The tears in the back of the patrol car and the three days in jail were a starting point for change. He started thinking his life was on a collision course.

Upon his release, he tried to change. Living in a homeless shelter with his mom and stepdad, he enrolled in school. He tried to avoid the hard drugs – meth, coke and mushrooms – though he still smoked cigarettes and pot and still drank vodka and beer.

His parents couldn’t find a job and after weeks of frustration decided to return to Wendover.

“I knew if I went back, I was going to either die because I was running with the wrong people or end up in jail for a long time,” Markell says. “Believe it or not, I prayed that God wouldn’t let me go back to Wendover. I had gone to Vacation Bible School and knew about God.”

As he and his parents were driving out of Salt Lake, he was still praying.

“Two minutes later, the car breaks down,” he says.

They called a friend, towed the vehicle and wound up staying with a Christian family who invited them to church. Seeing that God answered his prayer to stay in Salt Lake, Markell didn’t think twice in agreeing to go.

The visiting preacher talked about conscience, and Markell was panged in his heart.

“I got radically saved. Jesus just touched me,” he says. “I went to the altar weeping like a baby – snot and everything. It was an event – something happened in my life. I got up from that altar not knowing what was going to happen, but I felt that it was all going to work out. My situation was chaotic. I had burnt so many bridges with my family. But I had a peace that Jesus would take care of everything.”

The preacher also felt inspired to give Markell a special message from the Holy Spirit: “You’re going to be a demon skull basher.”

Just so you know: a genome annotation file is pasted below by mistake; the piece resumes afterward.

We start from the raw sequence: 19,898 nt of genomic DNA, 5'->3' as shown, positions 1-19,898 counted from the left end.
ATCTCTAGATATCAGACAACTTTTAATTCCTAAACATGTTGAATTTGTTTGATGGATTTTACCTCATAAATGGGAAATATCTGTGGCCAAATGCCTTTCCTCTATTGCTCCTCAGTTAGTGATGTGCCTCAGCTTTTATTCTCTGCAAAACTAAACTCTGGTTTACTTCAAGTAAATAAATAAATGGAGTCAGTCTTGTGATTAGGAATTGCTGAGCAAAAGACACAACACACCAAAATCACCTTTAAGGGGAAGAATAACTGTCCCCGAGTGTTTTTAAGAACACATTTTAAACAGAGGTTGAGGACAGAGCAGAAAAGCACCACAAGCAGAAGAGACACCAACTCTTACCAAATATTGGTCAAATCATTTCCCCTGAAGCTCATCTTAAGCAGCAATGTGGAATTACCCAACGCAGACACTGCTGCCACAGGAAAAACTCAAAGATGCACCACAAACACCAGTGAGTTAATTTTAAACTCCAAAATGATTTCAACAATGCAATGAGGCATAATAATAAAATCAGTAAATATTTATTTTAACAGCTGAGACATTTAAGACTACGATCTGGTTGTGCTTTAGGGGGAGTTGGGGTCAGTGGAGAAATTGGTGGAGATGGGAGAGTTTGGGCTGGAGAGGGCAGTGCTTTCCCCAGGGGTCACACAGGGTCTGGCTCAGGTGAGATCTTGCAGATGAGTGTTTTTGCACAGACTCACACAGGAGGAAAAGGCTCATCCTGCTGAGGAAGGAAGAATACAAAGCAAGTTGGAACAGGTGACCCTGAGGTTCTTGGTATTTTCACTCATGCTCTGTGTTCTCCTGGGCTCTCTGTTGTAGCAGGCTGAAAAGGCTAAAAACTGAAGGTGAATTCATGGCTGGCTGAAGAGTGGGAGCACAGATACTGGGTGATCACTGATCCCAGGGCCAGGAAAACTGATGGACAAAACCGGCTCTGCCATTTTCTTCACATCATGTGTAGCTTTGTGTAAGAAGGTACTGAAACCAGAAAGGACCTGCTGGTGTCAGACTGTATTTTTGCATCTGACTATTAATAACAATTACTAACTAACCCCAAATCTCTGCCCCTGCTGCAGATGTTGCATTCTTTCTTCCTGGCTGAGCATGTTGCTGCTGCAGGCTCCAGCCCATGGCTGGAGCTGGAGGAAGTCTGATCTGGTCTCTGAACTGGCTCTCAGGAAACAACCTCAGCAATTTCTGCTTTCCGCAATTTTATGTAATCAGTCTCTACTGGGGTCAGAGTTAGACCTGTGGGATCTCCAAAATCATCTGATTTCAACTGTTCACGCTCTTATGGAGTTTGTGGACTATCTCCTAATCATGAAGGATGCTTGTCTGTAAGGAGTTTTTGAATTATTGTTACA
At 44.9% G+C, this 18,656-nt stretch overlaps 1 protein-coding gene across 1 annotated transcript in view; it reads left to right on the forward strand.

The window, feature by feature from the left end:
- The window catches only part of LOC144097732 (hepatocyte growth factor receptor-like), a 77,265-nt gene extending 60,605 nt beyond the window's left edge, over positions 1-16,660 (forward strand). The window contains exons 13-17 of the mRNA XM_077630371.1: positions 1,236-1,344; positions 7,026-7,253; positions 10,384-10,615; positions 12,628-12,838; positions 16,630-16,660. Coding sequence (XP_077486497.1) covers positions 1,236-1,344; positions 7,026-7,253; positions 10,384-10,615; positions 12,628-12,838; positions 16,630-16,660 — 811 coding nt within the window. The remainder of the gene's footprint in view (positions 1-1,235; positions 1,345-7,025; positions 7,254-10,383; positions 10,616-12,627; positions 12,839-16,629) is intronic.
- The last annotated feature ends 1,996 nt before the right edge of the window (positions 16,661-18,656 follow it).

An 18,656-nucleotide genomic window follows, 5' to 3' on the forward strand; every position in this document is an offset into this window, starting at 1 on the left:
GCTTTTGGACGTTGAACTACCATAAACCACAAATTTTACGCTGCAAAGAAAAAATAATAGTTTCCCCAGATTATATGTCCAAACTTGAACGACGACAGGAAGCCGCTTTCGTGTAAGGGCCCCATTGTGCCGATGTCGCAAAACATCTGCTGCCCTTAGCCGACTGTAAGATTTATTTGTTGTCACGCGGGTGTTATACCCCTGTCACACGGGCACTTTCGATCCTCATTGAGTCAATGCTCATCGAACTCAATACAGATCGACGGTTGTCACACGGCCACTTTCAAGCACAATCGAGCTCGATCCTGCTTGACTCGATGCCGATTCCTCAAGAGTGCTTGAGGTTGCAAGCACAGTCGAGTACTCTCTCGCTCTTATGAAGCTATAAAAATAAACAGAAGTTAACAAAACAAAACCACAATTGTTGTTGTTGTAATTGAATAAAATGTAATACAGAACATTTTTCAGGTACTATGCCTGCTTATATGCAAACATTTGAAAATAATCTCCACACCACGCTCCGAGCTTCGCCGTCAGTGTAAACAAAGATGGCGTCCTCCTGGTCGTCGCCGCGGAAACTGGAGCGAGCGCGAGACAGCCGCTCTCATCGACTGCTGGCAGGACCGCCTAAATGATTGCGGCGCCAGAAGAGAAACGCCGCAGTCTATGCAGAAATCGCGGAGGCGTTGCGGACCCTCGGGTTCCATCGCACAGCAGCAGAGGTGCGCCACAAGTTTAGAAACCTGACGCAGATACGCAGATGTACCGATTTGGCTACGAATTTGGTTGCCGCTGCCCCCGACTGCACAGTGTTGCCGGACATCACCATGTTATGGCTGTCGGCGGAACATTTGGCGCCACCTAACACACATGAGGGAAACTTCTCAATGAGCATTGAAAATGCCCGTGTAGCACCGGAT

It was in a slang that Markell could relate to.

The young people at the Door Church swarmed him, shaking his hand, making introductions and congratulating him on his decision. Soon, the pastor arranged housing for him so he could get off the streets. He moved in with a family in the church.

He threw himself into all the church’s activities. He used his rapping skills to draw crowds and delivered the gospel in the streets. He cleaned the church. He led Bible studies and preached at youth group. For seven years, Markell was a living example of God’s transforming power. This article was first published on God Reports. See here.

Lilliputian Lighthouse takes on Gulliver rivals in flag football

Lighthouse Church School

The boys from the Lighthouse Church School in Santa Monica

Gregory Heffley, the anti-heroic protagonist of Diary of a Wimpy Kid, thought middle school should be divided by height and weight instead of academic ability to avoid bullying.

His observations have been pointedly spot-on for Lighthouse Church School flag football this season. Drawing on a miniature school population of 60, they have stitched together a team to face towering muscle-bound opponents.

So the Lilliputians from Lighthouse took on another set of Gullivers and lost Tuesday 20-26 against Turning Point School at McManus Park.

“We had a great game. We stopped them on defense,” said LCS Coach Nate Scribner. “We lost by one touchdown, and that touchdown was my fault. They scored on an interception that was my fault. We made better blocks today. We have sixth graders playing against all these older guys.”